All the World Loves a Clown…

I’ve been thinking about my late mother a lot recently.  I think it’s because, as I get older, I see more and more of her in myself.  I did a blog post awhile back about the funny things we remember in our lives, and that absolutely holds true with my memories of Mom.  Most of them are just random things about her, like the slight “mm” before she said “hello” when answering the phone, or the goofy look she’d get on her face when she was swing dancing in the living room.  But my favorite memory is one that I can’t even retell without laughing out loud.

My oldest nephew was around six years old at the time.  His birthday is in late December, and the family was gathered for the Christmas holiday.  My mother called my nephew into the kitchen to give him his birthday gift.

Oh, how excited he was as he came running in!  A gift!  One just for him that wasn’t part of the holiday festivities!  Oh, how quickly excitement can turn into fear, and fear into sheer terror.

Mom called him over to her, and reached around and picked up the gift… a clown doll.  If one wasn’t already creeped out by clowns, this doll would have done the trick, with its big, red nose and dead, staring eyes and maniacal, blood-red grin.  She held it out to him, and his eyes grew wide as he slowly backed away, shaking his head.  Mom insisted it was adorable and kept waving it at him, and his little head shook faster and faster as he backed up against his own mother and found he could go no further.  Eyes huge, he stood his ground and tentatively reached out his tiny hand…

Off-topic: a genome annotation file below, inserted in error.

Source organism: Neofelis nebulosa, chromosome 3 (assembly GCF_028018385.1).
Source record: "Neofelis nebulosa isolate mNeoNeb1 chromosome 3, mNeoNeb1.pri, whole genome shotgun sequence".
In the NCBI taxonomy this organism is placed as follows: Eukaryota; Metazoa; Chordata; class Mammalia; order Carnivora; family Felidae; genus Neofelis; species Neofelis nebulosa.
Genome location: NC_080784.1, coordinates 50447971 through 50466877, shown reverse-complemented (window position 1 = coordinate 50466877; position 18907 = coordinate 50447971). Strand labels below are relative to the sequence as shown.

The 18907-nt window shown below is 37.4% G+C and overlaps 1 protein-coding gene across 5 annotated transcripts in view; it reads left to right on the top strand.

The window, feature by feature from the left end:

And then Mom pulled the string.  The string that made the clown laugh.

It was the laughter of every wake-up-screaming nightmare you’ve ever had, the cackle of a thousand mad scientists in a thousand old horror movies.  Vincent Price at the end of Thriller couldn’t touch this laugh.  It was the laugh of a dead-eyed clown that wanted to devour your soul.  My poor little nephew shrieked, turned, and practically climbed up and over his mother in his attempt to get away.  I suppose it didn’t help that the adults were all shrieking with laugher by that time, too.  I can only imagine it from my nephew’s viewpoint, all these bigger people cackling like insane hyenas as the Laughter of the Damned rang out above it all.

To this day, I have no idea whether Mom really thought that was an appropriate gift for a six year old, or if it was just her own brand of hilariously twisted humor.  I like to think it’s the latter, but that’s mainly so I have an excuse for my own warped mind.

So, thanks for the memory, Mom, and for every wonderful thing you did for all of us.  And thanks, especially, for saving that clown trick for the next generation instead of me.

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